babyH.jpg

Tips for Helping Your Baby & Dog Coexist at Home

Having a new baby is an exciting (and exhausting) time. Caring for your newborn is one of life’s great experiences, and it requires a great deal of time, patience, and love. Taking steps to make this time go as smoothly as possible can have serious benefits for both you and your new bundle of joy.

This is especially true if your new bundle of joy is forcing other family members—namely siblings and pets—to share precious attention. Having a game plan and implementing it as much as possible before the new baby arrives can help everything go smoothly and give you the peace of mind necessary to attend to the needs of your newborn.

Your plan can take any number of forms. It could involve one parent covering the newborn each day while the other one gives attention to siblings and pets. Or it could include a series of steps to introduce your fur baby to your new baby and new way of life. Regardless of how your plan works, it will be a critical step in helping everyone coexist at home.
 

Protect Quiet Time

Anyone who has spent much time with a newborn is keenly aware of how precious a sleeping baby is. Not only for the sheer cuteness of a sleeping face, but for the few moments of rest and relaxation that come with it.

Most parents are constantly on the lookout for ways to help their newborn sleep more soundly. One of the most important parts of getting your dog and your newborn to coexist together is teaching your pup to respect a quiet house while the baby is sleeping. This means no barking or rough play with loud toys during these times. This isn’t an easy transition to make, but it is one that you can begin working on well before the baby arrives by training your dog not to bark and only allowing her to play with noisy squeak toys at certain times.

Another thing to consider is how much time your pup or other children will naturally spend near where the baby sleeps. For instance, does your dog have to constantly walk by the cradle to go outside? Or are your other children sharing a room with the baby? Changing well-traveled routes or moving the baby’s sleeping area to a quieter place can make a big difference. 


Get to the Root of Outbursts

For many pets and siblings who are not used to sharing their time with you, bringing a new baby home can be a significant adjustment. There are likely to be attempts to get the attention they are used to that come in the form of negative outbursts. When these happen, it is important to not lose your cool, but to also be firm with the new rules.

Halving the time you used to spend with your pup in order to give more attention to a newborn could cause your dog to react in any number of ways. Your dog may have more energy than usual and become destructive around the house and yard. Or, she could follow you around and attempt to crawl in your lap with the baby for some love. Your pet certainly needs to learn that a new set of rules in order, but it is equally valuable to find the time to give her the attention she deserves.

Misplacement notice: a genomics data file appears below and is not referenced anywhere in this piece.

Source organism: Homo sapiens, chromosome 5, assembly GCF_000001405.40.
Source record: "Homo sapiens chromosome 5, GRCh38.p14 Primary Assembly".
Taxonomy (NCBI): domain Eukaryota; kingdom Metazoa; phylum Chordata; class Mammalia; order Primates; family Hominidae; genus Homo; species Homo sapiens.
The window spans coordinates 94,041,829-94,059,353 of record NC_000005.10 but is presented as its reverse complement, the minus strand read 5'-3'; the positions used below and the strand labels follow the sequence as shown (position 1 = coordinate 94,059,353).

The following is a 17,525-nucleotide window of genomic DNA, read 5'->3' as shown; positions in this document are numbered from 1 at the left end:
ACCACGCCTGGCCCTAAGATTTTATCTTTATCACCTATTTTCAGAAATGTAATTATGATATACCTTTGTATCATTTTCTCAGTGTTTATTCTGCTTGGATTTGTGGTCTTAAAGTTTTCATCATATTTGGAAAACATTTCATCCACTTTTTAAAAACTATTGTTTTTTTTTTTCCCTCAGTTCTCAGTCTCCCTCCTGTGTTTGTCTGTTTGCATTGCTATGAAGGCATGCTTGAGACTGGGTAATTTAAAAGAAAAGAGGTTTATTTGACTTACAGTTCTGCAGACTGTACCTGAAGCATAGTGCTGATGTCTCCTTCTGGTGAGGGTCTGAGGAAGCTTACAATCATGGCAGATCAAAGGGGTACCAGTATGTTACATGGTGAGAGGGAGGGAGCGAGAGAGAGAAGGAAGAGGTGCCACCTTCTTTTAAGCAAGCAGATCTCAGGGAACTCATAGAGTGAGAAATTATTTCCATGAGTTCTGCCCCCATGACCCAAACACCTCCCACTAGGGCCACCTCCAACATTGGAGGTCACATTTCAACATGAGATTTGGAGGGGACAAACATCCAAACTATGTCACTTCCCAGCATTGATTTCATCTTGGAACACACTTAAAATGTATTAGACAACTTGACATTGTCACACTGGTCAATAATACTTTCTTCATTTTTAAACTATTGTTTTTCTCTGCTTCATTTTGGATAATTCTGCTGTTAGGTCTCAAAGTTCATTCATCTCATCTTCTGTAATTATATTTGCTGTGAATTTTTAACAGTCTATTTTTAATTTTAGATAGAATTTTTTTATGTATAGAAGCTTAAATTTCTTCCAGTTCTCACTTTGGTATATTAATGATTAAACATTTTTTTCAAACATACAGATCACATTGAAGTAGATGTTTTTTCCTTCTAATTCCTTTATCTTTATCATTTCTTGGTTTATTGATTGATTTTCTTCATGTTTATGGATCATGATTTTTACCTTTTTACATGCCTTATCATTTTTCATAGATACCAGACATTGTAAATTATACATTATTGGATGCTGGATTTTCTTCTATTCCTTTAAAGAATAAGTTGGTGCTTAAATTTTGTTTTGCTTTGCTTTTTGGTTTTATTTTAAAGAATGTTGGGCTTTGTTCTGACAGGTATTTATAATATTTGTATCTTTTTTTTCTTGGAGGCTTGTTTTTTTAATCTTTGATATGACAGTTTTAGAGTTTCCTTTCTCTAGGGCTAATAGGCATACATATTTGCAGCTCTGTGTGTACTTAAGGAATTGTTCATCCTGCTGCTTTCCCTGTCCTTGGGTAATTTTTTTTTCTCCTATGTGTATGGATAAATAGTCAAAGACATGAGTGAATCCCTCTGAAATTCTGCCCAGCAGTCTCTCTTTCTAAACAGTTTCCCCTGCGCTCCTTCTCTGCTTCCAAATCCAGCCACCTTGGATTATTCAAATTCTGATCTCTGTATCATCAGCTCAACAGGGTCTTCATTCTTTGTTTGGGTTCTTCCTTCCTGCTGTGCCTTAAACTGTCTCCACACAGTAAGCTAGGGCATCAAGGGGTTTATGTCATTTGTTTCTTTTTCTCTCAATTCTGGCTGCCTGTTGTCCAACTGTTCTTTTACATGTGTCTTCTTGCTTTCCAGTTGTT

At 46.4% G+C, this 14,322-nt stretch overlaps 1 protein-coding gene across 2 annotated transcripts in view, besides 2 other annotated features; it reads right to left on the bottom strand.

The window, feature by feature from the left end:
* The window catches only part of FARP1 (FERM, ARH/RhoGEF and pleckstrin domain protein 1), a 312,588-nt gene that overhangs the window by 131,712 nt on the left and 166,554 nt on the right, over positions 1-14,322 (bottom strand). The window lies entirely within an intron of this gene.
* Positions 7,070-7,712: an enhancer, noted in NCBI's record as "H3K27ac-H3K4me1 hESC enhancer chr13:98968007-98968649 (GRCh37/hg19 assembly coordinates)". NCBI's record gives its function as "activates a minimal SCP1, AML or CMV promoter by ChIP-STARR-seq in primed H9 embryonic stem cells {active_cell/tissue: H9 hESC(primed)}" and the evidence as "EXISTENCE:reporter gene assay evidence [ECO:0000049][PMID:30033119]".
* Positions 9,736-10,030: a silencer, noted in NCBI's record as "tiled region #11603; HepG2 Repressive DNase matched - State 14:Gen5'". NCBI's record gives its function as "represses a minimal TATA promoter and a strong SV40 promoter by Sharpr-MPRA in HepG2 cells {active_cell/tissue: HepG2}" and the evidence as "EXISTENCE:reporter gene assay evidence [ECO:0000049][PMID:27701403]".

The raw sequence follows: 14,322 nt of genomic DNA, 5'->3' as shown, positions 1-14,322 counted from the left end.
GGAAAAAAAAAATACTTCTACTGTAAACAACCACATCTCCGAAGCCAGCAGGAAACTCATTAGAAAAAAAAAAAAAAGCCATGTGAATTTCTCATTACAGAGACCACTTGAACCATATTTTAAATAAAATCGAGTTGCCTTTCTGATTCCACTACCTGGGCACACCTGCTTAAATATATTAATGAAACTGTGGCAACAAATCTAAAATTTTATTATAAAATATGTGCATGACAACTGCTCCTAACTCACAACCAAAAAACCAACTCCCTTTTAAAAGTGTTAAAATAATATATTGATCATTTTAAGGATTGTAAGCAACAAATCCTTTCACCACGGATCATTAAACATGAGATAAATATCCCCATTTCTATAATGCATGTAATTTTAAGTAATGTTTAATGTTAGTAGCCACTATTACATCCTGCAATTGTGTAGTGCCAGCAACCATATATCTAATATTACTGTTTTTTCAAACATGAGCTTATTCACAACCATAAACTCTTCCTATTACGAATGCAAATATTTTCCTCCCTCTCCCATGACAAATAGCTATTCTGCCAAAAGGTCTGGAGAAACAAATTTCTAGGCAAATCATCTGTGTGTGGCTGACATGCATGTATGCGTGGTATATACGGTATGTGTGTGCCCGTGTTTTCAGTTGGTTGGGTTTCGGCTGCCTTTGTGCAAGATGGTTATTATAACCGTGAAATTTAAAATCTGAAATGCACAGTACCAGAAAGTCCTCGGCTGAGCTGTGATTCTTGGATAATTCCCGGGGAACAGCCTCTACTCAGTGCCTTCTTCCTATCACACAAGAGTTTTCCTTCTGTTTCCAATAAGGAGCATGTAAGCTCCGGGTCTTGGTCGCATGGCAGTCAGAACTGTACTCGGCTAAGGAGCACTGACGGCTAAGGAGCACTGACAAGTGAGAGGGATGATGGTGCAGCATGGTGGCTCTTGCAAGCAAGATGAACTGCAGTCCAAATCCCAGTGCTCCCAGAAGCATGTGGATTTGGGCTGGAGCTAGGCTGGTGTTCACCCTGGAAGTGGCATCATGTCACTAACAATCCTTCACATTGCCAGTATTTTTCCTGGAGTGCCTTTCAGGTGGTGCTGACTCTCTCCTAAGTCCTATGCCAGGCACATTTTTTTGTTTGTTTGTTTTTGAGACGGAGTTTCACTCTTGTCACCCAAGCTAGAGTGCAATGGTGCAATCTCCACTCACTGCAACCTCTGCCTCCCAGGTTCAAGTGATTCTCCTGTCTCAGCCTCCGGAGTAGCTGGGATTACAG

The same can be said for siblings who are learning to share mom and dad’s attention for the first time. Much like your pup, big brother or sister may start acting out in unexpected ways, like taking to drawing on the walls. It may be worthwhile to have cleanup plans for accidents like wall crayon art and maybe even making the sibling help with cleanup as a consequence. Just like with your dog, it is critical to balance giving your child all the love and attention he or she needs while introducing the new house rules.

Have a Plan for the Unexpected

Adjusting to a newborn in your home is a major change, and it can lead to a whole variety of unexpected instances. Your dog tracking mud in the house and shaking off everywhere after being out in the rain can be a much bigger deal than it used to be. Keeping your pup cleaner than in the past is often an unexpected challenge of having a dog and a baby in the same home.

Other, even bigger issues can come into play as well, and having a plan in place can prevent a lot of stress. For example, bearing the financial burden of a major pet injury can be a real challenge right after having a newborn. Having something like pet insurance in place can really make a difference in your peace of mind if a serious pet accident were to occur.

For both older siblings and pets, having a support system in place can help ease some of the challenges of a newborn as well. Being able to have your neighbor pick up your pup for a walk around the neighborhood or getting grandma and grandpa to pick up the older kids for the afternoon can give everyone a little bit of what they’re craving.

 

It can be expected that a newborn will forever change the dynamics of your home. In order to help your pet or older children adjust, it is important to begin preparing them for a baby as early as possible. Be realistic about everyone’s needs for attention, and do your best to account for everyone while kindly enforcing new rules. With a little bit of time, everyone will be adjusted and happy as can be.


Recommended For you!

  • Smell-Stuff.jpg

    3 Reasons Why Dogs Roll In Smelly Stuff

    Read More
  • Heel.jpg

    10 Tips for Teaching Your Dog To Heel

    Read More
  • premack.jpg

    The Premack Principle: Learn How to Motivate Your Dog

    Read More
  • CKC-breed-profile_Yorkshire_Terrier_preview.jpg

    August's Featured Breed: The Yorkshire Terrier

    Read More
Show Comments